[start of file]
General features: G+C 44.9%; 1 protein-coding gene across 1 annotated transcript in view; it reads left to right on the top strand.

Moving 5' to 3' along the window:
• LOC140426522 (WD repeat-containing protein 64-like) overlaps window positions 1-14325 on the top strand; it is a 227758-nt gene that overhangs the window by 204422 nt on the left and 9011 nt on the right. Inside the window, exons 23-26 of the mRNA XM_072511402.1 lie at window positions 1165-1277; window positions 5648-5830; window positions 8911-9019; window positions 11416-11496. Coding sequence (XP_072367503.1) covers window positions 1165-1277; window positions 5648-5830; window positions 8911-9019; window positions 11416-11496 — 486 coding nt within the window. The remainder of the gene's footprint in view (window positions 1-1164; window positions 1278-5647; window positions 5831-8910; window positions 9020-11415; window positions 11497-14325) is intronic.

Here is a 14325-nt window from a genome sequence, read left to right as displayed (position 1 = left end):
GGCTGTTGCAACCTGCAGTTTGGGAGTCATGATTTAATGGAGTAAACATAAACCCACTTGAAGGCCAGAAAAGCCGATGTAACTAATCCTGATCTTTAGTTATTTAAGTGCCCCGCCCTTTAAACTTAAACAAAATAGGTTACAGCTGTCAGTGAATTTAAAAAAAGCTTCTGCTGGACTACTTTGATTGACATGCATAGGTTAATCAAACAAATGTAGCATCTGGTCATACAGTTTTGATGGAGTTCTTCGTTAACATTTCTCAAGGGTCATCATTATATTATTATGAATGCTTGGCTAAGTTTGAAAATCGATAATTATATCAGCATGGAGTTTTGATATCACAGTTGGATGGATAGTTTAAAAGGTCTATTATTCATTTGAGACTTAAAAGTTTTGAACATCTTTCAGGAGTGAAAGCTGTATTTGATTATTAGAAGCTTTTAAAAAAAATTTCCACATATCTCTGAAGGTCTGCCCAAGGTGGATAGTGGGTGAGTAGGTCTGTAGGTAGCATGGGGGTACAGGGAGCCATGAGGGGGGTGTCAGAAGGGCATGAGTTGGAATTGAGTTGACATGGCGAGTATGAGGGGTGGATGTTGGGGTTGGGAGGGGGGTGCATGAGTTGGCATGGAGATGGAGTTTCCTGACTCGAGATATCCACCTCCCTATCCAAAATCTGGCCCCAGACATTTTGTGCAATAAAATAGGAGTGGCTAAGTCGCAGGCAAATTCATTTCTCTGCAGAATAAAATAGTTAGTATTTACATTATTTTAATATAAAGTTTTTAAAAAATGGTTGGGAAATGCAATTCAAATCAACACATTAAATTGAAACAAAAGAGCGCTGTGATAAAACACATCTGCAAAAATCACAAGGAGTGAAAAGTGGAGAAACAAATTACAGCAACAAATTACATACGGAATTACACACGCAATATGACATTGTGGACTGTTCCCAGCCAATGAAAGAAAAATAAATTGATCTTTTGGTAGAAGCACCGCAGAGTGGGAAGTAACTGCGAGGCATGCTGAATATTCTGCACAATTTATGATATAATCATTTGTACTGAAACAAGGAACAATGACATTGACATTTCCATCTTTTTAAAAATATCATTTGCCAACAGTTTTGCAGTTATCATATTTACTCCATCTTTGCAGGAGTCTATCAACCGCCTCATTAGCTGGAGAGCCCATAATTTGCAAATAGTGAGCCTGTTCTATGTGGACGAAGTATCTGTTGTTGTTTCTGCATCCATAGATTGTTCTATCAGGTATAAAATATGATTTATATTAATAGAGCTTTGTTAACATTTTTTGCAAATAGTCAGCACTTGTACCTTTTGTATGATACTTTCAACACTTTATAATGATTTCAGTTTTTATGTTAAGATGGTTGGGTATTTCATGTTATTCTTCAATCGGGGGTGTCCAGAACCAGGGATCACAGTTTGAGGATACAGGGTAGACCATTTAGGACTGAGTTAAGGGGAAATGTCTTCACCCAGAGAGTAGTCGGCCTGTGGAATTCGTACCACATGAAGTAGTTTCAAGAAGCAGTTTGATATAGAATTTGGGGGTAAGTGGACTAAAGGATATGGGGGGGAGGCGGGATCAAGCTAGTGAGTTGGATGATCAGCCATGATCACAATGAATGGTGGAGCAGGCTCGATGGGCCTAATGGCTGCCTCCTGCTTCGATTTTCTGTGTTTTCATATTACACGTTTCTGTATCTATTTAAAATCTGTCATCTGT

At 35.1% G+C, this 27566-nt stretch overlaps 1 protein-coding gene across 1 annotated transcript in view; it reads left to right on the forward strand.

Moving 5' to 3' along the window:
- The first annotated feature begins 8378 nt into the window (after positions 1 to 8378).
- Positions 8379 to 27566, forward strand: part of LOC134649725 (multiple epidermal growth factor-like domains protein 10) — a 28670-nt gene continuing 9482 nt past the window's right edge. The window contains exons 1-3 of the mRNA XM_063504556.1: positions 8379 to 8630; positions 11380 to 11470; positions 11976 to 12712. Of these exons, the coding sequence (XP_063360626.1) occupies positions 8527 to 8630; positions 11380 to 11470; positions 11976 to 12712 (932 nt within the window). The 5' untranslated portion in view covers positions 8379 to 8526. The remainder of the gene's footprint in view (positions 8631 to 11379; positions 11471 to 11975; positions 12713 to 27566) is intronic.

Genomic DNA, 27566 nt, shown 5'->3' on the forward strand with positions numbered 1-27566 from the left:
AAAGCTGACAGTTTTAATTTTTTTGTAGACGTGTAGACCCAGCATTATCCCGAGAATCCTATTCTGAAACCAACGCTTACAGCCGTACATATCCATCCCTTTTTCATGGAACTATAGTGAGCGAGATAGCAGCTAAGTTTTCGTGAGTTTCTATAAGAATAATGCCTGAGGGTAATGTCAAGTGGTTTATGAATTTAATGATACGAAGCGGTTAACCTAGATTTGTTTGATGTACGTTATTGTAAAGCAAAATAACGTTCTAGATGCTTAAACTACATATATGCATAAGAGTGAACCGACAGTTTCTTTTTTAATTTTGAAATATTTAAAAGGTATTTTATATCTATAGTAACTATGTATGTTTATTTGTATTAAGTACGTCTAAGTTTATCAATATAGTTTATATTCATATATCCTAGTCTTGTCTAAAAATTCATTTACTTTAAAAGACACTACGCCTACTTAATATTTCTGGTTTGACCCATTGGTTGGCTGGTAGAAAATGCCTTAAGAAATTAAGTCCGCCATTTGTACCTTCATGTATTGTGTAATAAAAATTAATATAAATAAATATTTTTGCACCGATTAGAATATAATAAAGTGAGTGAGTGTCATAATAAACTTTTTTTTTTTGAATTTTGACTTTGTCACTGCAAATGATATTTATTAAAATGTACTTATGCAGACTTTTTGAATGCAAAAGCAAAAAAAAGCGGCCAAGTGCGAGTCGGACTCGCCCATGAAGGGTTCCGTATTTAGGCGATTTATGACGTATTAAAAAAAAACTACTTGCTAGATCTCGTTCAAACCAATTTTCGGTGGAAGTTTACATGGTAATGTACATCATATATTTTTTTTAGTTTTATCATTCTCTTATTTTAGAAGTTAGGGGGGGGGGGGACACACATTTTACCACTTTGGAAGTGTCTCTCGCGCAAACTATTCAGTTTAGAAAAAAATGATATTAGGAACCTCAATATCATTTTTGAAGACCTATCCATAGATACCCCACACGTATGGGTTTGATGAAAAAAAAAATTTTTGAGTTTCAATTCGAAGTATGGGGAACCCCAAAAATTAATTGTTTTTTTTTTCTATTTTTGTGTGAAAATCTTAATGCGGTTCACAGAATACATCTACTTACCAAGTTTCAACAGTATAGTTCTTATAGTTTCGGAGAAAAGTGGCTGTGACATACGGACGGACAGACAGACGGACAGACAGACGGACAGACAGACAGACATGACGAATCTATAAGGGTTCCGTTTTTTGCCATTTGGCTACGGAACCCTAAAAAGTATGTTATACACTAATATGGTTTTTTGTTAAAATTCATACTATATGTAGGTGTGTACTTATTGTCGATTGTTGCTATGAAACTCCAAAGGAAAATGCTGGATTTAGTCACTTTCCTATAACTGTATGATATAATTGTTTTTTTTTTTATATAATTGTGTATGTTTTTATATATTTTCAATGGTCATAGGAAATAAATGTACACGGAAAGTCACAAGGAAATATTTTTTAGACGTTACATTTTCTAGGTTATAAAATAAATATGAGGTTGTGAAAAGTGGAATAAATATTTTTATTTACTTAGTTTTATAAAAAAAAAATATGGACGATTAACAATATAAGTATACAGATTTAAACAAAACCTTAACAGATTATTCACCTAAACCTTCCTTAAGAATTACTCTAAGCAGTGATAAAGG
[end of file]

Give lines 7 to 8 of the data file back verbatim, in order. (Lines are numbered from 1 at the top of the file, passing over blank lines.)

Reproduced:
Moving 5' to 3' along the window:
- The first annotated feature begins 8378 nt into the window (after positions 1 to 8378).